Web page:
NCT02716038 trial (47)

A single-arm phase II clinical trial evaluated the combination of atezolizumab with carboplatin plus nab-paclitaxel in patients with resectable stage IB–IIIA NSCLC. The number of induction cycles administered in this study was based on the radiological response after the first two cycles. Patients with a response could receive two additional cycles, while patients in whom tumor progression was observed went directly to surgery. The primary endpoints were MPR and time to surgery. Fourteen evaluable patients (85% stage IIIA) were enrolled. Eleven patients underwent resection successfully and 7/14 (50%) patients achieved MPR, including 3 patients (21%) with pCR. Pathological responses were observed regardless of PD-L1 expression. Eight patients (57%) had radiologic PR and the remainder had SD. With a median follow-up of 8.6 months, PD was reported in 4 patients (2 chest recurrences and 2 brain metastases). The most common toxicity was neutropenia (71% grade 3–4), with 64% patients requiring a dose reduction of chemotherapy.

SAKK16/14 (48)

A single-arm phase II clinical trial evaluated three cycles of cisplatin plus docetaxel followed by two cycles of durvalumab in patients with resectable stage IIIA NSCLC. The primary endpoint was EFS. Sixty-seven evaluable patients were enrolled, but only 55 patients underwent resection. Thirty-three patients achieved MPR, including 10 patients with pCR. Thirty-six out of 62 (58%) patients had radiologic response. With a median follow-up of 28 months, 14 patients had progressed and median EFS has not been reached. The EFS at 1 year was 73.3% (95% CI: 62.5–81.4). There were two fatal adverse events (AEs): one respiratory failure during the induction chemotherapy and one bronchopulmonary hemorrhage after surgery.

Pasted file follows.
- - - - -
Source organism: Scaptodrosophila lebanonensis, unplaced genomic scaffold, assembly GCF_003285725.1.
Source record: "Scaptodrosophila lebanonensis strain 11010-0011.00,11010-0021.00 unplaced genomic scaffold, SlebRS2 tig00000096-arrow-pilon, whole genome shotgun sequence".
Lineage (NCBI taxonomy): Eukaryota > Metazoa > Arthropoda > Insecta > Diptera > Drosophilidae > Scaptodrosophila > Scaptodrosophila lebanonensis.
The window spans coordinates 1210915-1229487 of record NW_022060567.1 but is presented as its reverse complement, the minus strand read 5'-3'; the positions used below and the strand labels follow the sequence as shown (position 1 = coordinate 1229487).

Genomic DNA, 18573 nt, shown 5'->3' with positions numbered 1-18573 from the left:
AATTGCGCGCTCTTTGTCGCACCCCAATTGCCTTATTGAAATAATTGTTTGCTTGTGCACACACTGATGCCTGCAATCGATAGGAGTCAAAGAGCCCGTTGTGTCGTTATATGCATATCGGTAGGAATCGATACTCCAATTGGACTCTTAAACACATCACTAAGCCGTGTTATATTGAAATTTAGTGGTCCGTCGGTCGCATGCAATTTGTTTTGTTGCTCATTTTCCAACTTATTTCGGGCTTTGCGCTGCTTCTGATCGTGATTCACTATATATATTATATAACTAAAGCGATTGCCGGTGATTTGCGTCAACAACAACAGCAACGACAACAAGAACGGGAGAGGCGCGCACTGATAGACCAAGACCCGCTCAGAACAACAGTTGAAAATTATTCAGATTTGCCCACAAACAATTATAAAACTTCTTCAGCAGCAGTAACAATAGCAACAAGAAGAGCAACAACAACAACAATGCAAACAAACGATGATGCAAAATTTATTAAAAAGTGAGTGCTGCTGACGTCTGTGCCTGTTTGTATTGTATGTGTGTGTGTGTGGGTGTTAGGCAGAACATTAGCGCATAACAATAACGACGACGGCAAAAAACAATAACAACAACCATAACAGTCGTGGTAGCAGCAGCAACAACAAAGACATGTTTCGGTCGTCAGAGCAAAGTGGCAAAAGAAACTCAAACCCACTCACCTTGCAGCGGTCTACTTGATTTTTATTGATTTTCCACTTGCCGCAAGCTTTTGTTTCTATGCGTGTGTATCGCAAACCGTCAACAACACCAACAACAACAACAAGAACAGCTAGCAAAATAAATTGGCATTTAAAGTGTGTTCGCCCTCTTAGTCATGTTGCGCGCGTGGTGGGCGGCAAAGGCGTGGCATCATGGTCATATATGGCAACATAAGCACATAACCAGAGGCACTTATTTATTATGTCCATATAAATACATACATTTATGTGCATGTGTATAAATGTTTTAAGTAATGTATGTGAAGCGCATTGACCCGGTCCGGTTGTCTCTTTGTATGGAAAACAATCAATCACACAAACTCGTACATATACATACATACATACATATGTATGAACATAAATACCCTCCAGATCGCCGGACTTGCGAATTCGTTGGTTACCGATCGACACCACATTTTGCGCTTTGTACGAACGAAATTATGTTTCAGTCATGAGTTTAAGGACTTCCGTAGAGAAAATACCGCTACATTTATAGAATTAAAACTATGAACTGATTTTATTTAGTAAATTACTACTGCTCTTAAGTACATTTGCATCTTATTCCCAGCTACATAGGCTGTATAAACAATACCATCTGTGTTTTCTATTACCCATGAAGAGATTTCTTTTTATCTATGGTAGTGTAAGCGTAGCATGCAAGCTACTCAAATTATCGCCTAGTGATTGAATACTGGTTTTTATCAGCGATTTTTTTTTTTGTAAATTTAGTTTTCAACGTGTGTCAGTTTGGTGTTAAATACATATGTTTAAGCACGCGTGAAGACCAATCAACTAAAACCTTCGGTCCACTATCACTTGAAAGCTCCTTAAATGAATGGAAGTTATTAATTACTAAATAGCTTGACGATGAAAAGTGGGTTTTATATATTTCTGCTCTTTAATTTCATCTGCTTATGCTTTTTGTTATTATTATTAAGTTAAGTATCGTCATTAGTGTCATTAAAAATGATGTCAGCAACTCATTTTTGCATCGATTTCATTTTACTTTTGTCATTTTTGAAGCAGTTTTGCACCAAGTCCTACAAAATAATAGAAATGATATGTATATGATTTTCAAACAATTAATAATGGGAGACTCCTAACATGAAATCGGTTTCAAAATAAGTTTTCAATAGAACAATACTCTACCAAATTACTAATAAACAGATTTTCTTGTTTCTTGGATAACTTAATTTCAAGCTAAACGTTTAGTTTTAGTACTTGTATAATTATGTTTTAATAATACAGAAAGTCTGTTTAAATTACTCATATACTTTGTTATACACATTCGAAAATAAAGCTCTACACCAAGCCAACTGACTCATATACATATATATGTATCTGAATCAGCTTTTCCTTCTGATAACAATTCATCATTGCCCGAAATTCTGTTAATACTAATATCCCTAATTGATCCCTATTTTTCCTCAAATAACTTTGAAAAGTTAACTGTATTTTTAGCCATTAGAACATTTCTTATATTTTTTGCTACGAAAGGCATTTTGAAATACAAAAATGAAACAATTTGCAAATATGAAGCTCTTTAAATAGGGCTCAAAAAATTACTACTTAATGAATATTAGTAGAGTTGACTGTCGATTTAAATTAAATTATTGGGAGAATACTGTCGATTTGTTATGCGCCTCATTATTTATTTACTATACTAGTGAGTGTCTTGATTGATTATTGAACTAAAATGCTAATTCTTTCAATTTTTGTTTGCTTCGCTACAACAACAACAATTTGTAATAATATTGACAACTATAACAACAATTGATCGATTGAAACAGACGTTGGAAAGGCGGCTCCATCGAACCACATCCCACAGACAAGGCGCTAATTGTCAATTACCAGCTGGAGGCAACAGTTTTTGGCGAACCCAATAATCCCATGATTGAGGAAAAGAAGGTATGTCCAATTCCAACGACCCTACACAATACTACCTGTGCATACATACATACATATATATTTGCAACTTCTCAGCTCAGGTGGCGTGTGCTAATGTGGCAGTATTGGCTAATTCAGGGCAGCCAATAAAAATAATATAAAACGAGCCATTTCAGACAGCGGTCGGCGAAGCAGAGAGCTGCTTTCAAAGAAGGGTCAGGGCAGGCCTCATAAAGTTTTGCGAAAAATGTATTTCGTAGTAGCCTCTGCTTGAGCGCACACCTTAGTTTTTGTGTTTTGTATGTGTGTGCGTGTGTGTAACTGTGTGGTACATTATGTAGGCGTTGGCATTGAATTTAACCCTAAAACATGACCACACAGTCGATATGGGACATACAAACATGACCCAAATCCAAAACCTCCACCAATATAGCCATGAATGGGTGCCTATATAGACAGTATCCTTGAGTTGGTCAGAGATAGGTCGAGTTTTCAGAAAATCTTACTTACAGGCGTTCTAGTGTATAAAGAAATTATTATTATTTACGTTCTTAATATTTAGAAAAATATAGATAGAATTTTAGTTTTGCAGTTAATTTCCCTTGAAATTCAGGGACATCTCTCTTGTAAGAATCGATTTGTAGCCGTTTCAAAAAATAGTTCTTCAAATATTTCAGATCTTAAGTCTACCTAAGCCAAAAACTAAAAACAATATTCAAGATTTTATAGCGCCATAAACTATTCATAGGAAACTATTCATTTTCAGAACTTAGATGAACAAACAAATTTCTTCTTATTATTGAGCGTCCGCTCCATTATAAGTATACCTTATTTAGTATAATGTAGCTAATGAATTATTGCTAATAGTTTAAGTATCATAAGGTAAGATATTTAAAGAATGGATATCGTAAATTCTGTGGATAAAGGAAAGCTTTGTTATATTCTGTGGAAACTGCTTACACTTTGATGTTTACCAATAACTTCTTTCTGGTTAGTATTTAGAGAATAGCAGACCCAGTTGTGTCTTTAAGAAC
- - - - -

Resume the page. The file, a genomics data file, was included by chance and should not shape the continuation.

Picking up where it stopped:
There are several ongoing phase II/III clinical trials assessing ICI in combination with chemotherapy in the neoadjuvant setting (Table 3).

Table 3
Table 3 Ongoing randomized phase II/III clinical trials assessing neoadjuvant ICI in combination with chemotherapy vs. chemotherapy alone
Full table

NADIM II (NCT03838159) is an open-label randomized phase II clinical trial sponsored by the Spanish Lung Cancer Group. Ninety patients will be enrolled to determine the pCR in patients treated with the NADIM neoadjuvant chemo-immunotherapy schema followed by a shorter adjuvant treatment with nivolumab for 6 months versus carboplatin plus paclitaxel for three cycles followed by surgery.

CheckMate 816 (NCT02998528) is an international, open-label, randomized phase III clinical trial in patients with stage IB–IIIA NSCLC comparing neoadjuvant treatment with nivolumab plus platinum-based chemotherapy versus platinum-based chemotherapy alone. This study originally had a third arm with ipilimumab plus nivolumab that was stopped. Co-primary endpoints are EFS and pCR rate.

KEYNOTE-671 (NCT03425643) is an international, double-blinded, randomized phase III clinical trial investigating the combination of neoadjuvant platinum-based chemotherapy plus placebo prior to surgery and adjuvant placebo for 1 year versus neoadjuvant platinum-based chemotherapy plus pembrolizumab prior to surgery and adjuvant pembrolizumab in patients with resectable stage IIB or IIIA NSCLC. Primary endpoints are EFS and OS.

IMpower030 (NCT03456063) is a multicenter, double-blinded, randomized phase III clinical trial assessing atezolizumab efficacy in combination with platinum-based chemotherapy in patients with resectable (II, IIIA or selected IIIB) NSCLC. Patients received four cycles of atezolizumab versus placebo combined with platinum-based chemotherapy. After surgery only those patients randomized to atezolizumab will continue ICI treatment until a maximum number of 16 cycles. Co-primary endpoints are MPR and EFS.

Durvalumab is also currently being investigated in several phase II neoadjuvant studies, including the IONESCO study (NCT03030131), NCT02572843 (durvalumab plus cisplatin + docetaxel) and NCT02904954 (durvalumab plus stereotactic body radiation therapy) and in the phase III clinical trial AEGEAN (NCT03800134) in combination with platinum-based chemotherapy.

Biomarkers of response to ICI neoadjuvant therapy